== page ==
Italian Catholics Join Americans in Asking Leaders to Restore Sacraments

Italian Catholics have launched a petition asking bishops to restore Masses and the other sacraments to the faithful during the coronavirus lockdown, joining a similar movement in the United States.

“We appeal for the recognition of the personal need of every member of the Catholic faithful to participate in the Holy Mass so that each person can actively worship while respecting the current legislation,” reads a petition created by Save the Monasteries, a Catholic advocacy group, and signed by a number of clergy and laypeople.

“Therefore, we urgently ask of the competent authorities, both ecclesiastical and civil, to resume liturgical celebrations with the participation of the faithful, especially Holy Mass on weekdays and on Sundays, adopting the provisions appropriate to the directives for the Covid-19 health emergency,” it states.

In one of the many comments on the appeal, a woman from the Italian city of Siena writes that people’s spiritual needs during a pandemic are no less important than their material needs.

“Let the cry be heard of a people who do not see their ‘necessities’ satisfied in open tobacco shops and supermarkets, but who absolutely need to nourish their spirit with the food of the sacraments and to be able to approach and rediscover intimacy with the Lord in the Eucharist,” she writes. “For me, for my husband, for our daughters, priests and bishops fight, do not accept this violence!!!”

A similar plea has been launched in the United States in the form of an open letter to the American bishops begging for the restoration of the sacraments to the faithful.

“Something is terribly wrong with a culture that allows abortion clinics and liquor stores to remain open but shuts down places of worship,” the letter begins. “While safety and cooperation with civil authorities is necessary, we must do everything we can to have access to what is essential for our spiritual lives. We should certainly not voluntarily deprive ourselves of the sacraments.”

“Bishops, we your faithful flock, implore you to do everything you can to make the sacraments more available to us during this crisis,” the letter states.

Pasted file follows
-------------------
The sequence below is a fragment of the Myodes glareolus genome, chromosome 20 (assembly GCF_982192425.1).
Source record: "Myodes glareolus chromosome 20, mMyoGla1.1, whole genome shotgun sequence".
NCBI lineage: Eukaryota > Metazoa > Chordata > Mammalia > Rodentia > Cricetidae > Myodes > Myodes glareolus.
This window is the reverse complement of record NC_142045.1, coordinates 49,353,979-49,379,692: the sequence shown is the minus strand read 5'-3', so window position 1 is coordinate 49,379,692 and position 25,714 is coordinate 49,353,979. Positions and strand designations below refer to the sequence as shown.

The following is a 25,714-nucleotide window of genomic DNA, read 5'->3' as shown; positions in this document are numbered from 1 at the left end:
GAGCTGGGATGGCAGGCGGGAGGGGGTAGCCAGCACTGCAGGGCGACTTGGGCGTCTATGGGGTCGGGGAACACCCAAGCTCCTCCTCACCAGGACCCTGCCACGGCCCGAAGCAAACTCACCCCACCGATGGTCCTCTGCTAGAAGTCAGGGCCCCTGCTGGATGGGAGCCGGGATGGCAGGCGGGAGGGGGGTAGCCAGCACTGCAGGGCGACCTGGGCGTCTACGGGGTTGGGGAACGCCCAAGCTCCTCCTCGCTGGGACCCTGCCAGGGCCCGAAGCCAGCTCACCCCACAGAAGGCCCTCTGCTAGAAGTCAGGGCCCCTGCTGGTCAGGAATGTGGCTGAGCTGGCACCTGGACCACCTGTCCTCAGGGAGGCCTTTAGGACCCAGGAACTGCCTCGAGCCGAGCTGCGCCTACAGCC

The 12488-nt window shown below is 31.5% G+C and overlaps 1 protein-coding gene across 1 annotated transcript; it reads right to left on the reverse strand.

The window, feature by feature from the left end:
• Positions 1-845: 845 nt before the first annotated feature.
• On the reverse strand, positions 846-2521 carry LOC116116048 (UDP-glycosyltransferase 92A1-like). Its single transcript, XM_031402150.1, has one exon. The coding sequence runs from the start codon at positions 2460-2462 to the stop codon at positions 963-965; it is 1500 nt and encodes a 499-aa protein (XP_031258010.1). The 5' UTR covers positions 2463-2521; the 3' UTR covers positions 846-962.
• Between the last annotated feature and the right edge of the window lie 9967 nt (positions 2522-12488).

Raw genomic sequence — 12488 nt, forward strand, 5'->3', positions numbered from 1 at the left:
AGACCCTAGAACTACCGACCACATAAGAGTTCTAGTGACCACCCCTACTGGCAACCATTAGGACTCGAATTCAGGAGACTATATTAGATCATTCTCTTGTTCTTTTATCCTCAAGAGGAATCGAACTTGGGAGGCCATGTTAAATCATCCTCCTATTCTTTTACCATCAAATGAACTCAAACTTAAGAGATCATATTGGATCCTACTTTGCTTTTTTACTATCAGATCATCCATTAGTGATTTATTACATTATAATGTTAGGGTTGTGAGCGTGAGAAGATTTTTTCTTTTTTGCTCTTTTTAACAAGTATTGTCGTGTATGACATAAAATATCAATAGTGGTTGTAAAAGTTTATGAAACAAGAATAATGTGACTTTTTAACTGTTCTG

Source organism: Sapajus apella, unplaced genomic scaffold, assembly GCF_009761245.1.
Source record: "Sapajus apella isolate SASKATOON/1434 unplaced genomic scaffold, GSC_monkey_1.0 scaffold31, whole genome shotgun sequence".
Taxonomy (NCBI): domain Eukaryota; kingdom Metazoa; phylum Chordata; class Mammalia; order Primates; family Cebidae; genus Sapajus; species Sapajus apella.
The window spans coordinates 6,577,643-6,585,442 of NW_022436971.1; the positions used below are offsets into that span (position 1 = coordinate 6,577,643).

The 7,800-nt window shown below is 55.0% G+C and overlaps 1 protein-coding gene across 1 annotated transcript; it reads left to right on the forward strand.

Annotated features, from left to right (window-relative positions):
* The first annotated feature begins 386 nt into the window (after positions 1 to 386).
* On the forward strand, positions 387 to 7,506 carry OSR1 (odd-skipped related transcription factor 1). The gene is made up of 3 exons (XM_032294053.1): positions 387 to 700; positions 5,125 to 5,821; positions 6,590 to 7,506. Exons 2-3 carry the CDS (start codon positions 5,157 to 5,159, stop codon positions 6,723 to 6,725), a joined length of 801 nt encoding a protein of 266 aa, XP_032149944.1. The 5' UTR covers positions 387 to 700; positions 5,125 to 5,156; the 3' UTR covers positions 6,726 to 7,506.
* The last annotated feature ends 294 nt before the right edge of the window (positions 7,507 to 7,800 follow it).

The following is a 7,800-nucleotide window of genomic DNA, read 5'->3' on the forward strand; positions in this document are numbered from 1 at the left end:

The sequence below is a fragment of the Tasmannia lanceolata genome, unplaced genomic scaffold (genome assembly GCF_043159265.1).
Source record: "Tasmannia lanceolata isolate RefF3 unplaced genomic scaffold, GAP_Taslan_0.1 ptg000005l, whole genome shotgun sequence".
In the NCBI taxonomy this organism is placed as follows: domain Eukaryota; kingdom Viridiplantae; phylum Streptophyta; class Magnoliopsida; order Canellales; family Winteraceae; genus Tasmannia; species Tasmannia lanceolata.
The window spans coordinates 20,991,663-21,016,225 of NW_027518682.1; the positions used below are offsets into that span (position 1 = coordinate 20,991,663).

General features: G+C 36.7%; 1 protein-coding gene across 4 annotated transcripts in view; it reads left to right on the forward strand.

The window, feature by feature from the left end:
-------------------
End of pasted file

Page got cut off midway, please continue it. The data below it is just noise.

In the list of requests to the bishops, the letter urges them to demand that civil authorities “recognize religious services as essential services,” a provision at the core of religious liberty as well as recent debates regarding the essential nature of worship to people of faith.

In a hotly contested decree, the Italian government declared earlier this week that praying in church is not a sufficient reason to leave one’s residence, unlike activities like purchasing cigarettes, walking one’s dog, or going to the supermarket.

In a recent article, Italian journalist Andrea Gagliarducci asked why freedom of worship is not among the compelling reasons for leaving one’s home and why the church has not insisted on this.

The underlying problem is not just an overreaching state, but the church’s easy acquiescence to such overreach, Gagliarducci suggested.

“The problem is that, while in an emergency, the church is not thinking about defending what she has to defend: freedom of worship,” he wrote.

The former head of the Vatican’s highest court, Cardinal Raymond Burke, has also weighed in on the question, insisting that for Catholics receiving the sacraments for one’s spiritual health is every bit as essential as going to the supermarket and pharmacy, and completely different from non-essential activities like going to a cinema or sports stadium.

“In considering what is needed to live, we must not forget that our first consideration is our relationship with God,” the cardinal wrote. “That is why it is essential for us, at all times and above all in times of crisis, to have access to our churches and chapels, to the Sacraments, and to public devotions and prayers.”

“Just as we are able to purchase food and medicine, while taking care not to spread the coronavirus in the process, so also we must be able to pray in our churches and chapels, receive the Sacraments, and engage in acts of public prayer and devotion,” he said. “Without the help of God, we are indeed lost.”